So the school report has been received and you have been told that your child needs to improve their handwriting.
This is all well and good, but what needs practicing?
What are they finding difficult and how on earth do you write a continuous cursive z?
So you eventually get some handwriting practice sheets home or off the web. But no amount of time spent doing them seems to make much difference. It seemed to take longer to get them started than they spent practising handwriting. In fact they seemed worse because they were unhappy and frustrated with their own progress, so the more you try to push them the more resistant they become. Eventually you think there has to be a better way than this?
Doing more of what you are already struggling with is not always the answer. Handwriting is a complex skill to learn, so here is a checklist to help you:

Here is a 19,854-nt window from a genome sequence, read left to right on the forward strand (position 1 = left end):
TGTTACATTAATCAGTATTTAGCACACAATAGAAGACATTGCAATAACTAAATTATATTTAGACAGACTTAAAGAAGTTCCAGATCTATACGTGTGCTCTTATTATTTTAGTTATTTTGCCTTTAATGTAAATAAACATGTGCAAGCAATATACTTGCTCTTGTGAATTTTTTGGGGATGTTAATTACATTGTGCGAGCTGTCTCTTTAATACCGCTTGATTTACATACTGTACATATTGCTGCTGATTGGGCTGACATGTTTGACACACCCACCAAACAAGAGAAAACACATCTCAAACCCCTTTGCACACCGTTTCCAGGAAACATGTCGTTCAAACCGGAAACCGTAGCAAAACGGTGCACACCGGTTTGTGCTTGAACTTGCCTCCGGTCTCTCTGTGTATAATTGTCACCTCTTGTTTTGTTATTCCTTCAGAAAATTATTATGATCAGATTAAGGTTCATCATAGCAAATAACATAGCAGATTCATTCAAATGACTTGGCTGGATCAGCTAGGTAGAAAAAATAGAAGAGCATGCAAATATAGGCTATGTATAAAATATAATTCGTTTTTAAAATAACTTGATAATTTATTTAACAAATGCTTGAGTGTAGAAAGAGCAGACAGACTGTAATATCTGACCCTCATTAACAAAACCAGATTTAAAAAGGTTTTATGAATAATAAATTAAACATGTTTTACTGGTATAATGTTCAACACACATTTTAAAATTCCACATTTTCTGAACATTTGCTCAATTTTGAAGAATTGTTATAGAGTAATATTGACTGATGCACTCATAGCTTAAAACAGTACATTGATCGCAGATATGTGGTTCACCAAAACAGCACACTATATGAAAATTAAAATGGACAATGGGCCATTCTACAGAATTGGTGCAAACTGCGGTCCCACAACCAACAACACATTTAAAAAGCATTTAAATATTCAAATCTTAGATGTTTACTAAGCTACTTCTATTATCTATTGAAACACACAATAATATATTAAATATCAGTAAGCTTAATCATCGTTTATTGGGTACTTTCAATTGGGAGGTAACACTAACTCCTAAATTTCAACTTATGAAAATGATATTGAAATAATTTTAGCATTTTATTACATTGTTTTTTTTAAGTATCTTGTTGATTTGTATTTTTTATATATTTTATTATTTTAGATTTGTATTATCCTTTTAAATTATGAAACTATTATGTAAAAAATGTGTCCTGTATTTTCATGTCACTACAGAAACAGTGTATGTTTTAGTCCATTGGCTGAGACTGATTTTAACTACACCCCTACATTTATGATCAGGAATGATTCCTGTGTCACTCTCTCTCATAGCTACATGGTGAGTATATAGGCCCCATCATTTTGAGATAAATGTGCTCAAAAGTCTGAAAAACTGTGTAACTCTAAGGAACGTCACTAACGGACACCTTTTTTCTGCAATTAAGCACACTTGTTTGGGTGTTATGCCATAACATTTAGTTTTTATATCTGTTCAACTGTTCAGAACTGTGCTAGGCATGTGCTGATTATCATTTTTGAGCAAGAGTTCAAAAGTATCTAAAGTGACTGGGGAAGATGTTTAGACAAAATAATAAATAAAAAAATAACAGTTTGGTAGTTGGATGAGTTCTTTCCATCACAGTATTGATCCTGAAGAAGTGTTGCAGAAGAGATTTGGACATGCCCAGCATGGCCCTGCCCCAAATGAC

- Pencil Grip: http://bit.ly/1r6uoDg
- Sitting Position: ly/1wbf8sY
- Paper Tilt: http://bit.ly/1YaewBR
- Letter Formation (are they forming their letters correctly): http://bit.ly/1dqBYFm
- Joins (are they using the correct joining strokes to join letters in words): http://bit.ly/1y0Haf7
Supporting your child’s handwriting development can be fun using physical games and activities. To check if your child needs extra physical strength support or has other specific learning needs check out these areas of our website:
- Physical Strengths, Skills and Dexterity (Assessment): ly/1Aibiie
- Specific Handwriting Difficulties : ly/1CyFA7k
- Other Barriers to Learning: ly/1fLavUz
With the summer holidays coming up it is a great time for you to be able to observe and assess your child’s key physical strengths and skills. Armed with this knowledge you can play games and do activities which then help them to develop the strengths and skills which may be holding them back and making handwriting a difficult task to master.